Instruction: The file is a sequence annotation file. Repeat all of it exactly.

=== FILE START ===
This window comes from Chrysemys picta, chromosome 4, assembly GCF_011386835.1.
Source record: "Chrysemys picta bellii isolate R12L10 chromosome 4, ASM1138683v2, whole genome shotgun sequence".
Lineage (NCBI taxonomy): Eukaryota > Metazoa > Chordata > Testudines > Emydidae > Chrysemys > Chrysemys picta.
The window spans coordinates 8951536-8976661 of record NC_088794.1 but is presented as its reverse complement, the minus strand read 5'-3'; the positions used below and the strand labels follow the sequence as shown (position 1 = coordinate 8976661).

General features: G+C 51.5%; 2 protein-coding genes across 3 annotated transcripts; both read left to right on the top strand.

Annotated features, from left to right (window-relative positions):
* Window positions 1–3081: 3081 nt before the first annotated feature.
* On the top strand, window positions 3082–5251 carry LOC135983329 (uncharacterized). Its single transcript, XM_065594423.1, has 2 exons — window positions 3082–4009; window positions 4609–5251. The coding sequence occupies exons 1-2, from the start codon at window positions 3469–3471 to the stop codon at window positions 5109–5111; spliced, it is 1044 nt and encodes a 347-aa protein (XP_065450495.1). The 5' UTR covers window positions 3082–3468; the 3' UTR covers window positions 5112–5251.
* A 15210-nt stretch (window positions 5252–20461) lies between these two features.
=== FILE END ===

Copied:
This window comes from Chrysemys picta, chromosome 4, assembly GCF_011386835.1.
Source record: "Chrysemys picta bellii isolate R12L10 chromosome 4, ASM1138683v2, whole genome shotgun sequence".
Lineage (NCBI taxonomy): Eukaryota > Metazoa > Chordata > Testudines > Emydidae > Chrysemys > Chrysemys picta.
The window spans coordinates 8951536-8976661 of record NC_088794.1 but is presented as its reverse complement, the minus strand read 5'-3'; the positions used below and the strand labels follow the sequence as shown (position 1 = coordinate 8976661).

General features: G+C 51.5%; 2 protein-coding genes across 3 annotated transcripts; both read left to right on the top strand.

Annotated features, from left to right (window-relative positions):
* Window positions 1–3081: 3081 nt before the first annotated feature.
* On the top strand, window positions 3082–5251 carry LOC135983329 (uncharacterized). Its single transcript, XM_065594423.1, has 2 exons — window positions 3082–4009; window positions 4609–5251. The coding sequence occupies exons 1-2, from the start codon at window positions 3469–3471 to the stop codon at window positions 5109–5111; spliced, it is 1044 nt and encodes a 347-aa protein (XP_065450495.1). The 5' UTR covers window positions 3082–3468; the 3' UTR covers window positions 5112–5251.
* A 15210-nt stretch (window positions 5252–20461) lies between these two features.